To do this, click on Set Up New Events in your dashboard:

Facebook pixel new events setup

You’re then given a list of events to choose from:

Facebook pixel code for events screenshot

In the drop-down menu, you can choose from several types of website and will be given more options to choose from. For example, if your business sells audiobooks or podcast streaming, then choose Entertainment and media and you’re offered the option to, for example, track when people begin their free trial. 

You’re asked to add value to your event, and then you’re given an extra bit of code to add to your </head> tag or, once again, email instructions to your developer:

install pixel code for events screenshot

Top tip: You can download and Install the Facebook Pixel Helper to your Chrome browser. It will be working away in the background and will let you know if a website is using pixels. The Pixel Helper icon in the top right-hand corner of your browser will turn blue. If you click on it, then it will give you more detail about the pixels installed on that website. 

Step 2: Create your audience

Now that you’ve installed your Facebook Pixel you can start building your audience.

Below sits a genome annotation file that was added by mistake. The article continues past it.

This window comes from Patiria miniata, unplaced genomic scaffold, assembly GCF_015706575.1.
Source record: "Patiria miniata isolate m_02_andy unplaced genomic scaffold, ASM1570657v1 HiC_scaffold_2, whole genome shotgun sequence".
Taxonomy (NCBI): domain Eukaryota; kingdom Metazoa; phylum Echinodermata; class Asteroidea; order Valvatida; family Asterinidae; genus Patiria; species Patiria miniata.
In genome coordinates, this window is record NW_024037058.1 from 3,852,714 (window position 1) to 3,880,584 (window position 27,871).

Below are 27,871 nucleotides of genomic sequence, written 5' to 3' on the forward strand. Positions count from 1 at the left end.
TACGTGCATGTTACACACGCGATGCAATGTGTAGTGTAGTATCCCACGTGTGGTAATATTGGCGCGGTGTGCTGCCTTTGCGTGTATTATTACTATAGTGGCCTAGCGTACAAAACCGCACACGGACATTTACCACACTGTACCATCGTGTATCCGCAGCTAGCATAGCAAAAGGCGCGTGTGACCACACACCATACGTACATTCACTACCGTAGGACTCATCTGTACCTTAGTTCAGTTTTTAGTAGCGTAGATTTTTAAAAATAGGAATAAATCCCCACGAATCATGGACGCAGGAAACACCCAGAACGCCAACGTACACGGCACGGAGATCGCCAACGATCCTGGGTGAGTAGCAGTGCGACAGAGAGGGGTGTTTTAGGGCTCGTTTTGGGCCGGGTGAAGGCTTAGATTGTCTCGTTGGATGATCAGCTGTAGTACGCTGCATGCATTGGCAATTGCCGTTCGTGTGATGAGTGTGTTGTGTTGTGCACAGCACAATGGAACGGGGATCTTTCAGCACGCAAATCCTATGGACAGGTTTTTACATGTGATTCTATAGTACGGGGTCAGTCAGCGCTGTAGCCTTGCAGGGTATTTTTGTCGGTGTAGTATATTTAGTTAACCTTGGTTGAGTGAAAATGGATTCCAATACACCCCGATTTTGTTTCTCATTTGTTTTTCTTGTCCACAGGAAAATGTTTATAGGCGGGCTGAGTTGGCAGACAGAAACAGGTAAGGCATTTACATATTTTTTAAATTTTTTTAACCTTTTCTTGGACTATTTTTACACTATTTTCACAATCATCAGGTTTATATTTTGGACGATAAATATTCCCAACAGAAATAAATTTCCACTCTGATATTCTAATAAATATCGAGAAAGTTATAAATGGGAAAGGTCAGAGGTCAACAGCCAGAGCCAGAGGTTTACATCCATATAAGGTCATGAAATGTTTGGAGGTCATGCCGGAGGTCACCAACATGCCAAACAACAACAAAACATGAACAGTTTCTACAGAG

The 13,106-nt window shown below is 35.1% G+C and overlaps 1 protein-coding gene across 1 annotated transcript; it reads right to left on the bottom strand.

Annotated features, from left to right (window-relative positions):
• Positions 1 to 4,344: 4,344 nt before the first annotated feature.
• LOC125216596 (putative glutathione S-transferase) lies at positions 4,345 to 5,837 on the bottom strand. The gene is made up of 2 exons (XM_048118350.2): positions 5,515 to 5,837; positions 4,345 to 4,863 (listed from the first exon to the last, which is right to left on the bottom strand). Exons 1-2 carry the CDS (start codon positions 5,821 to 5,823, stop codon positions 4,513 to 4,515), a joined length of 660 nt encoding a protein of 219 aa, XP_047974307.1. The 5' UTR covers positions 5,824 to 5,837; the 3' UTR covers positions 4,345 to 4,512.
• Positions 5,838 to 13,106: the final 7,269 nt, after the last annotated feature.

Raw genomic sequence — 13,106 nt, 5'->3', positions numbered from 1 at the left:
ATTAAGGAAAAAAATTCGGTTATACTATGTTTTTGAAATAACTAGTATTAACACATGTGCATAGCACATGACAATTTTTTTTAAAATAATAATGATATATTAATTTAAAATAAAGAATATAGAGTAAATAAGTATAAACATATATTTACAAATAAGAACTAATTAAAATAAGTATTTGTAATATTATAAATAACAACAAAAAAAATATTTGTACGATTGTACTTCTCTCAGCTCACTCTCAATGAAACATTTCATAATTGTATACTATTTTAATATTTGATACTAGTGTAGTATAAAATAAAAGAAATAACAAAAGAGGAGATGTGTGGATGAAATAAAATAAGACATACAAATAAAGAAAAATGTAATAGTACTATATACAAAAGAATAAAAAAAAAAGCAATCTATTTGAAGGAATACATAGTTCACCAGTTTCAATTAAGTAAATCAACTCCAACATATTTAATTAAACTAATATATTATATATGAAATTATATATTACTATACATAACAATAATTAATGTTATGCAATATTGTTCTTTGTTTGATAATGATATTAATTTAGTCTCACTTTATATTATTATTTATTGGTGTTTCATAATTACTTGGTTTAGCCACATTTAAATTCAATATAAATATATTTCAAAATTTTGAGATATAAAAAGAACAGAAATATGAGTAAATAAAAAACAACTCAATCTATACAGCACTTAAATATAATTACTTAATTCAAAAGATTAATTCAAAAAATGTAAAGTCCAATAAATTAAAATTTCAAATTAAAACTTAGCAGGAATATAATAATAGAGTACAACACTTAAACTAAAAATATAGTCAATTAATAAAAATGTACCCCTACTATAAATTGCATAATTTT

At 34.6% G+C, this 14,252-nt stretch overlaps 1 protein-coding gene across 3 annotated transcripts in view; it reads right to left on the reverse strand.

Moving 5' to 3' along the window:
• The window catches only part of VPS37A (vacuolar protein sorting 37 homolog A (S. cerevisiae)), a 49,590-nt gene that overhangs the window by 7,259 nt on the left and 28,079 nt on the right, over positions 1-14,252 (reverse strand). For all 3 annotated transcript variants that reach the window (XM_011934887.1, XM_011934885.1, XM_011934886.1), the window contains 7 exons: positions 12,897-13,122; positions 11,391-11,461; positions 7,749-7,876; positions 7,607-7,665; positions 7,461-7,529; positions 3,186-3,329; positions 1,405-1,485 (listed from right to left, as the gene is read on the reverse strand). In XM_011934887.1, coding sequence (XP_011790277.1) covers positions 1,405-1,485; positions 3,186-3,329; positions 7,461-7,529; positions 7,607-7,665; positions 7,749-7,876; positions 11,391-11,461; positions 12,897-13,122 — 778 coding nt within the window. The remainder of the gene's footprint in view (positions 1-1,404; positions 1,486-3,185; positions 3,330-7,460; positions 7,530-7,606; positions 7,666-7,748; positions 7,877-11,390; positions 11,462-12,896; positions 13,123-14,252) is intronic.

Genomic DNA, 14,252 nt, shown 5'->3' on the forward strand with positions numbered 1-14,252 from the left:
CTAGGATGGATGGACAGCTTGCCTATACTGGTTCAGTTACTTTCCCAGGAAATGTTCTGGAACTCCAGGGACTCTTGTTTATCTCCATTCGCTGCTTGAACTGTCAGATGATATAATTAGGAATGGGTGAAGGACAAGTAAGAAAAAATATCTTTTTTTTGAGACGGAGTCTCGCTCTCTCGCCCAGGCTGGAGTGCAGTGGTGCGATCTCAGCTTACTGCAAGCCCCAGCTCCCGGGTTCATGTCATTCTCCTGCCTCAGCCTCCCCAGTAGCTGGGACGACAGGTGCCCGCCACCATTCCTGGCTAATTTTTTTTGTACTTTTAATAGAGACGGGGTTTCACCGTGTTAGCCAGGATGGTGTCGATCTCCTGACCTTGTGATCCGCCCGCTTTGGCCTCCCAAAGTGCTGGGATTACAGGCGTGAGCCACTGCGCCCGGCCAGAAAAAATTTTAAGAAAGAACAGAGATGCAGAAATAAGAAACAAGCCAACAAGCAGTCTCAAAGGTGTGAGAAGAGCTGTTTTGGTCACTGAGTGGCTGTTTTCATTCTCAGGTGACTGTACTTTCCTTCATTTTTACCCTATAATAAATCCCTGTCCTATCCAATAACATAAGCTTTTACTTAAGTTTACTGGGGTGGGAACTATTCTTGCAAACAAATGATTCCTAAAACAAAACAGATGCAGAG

To do this, head to the menu within your Facebook Ads manager and click Audiences, then Create Audience – Custom Audience.    

Now choose an audience based on website traffic:

creating a custom audience on Facebook

You’re then able to define your audience depending on how they use your website. For example, you can choose to monitor your whole website’s traffic or just specific pages. The audience you define will depend entirely on your campaign goals.

So, say you’re trying to track abandoned carts – people who’ve started buying a product, in this case, your hand cream – but haven’t completed their purchase.

In your custom audience builder, input the information that tells you that the customer has looked at your hand cream product page and the checkout. Note that the product name must appear in the product page URL: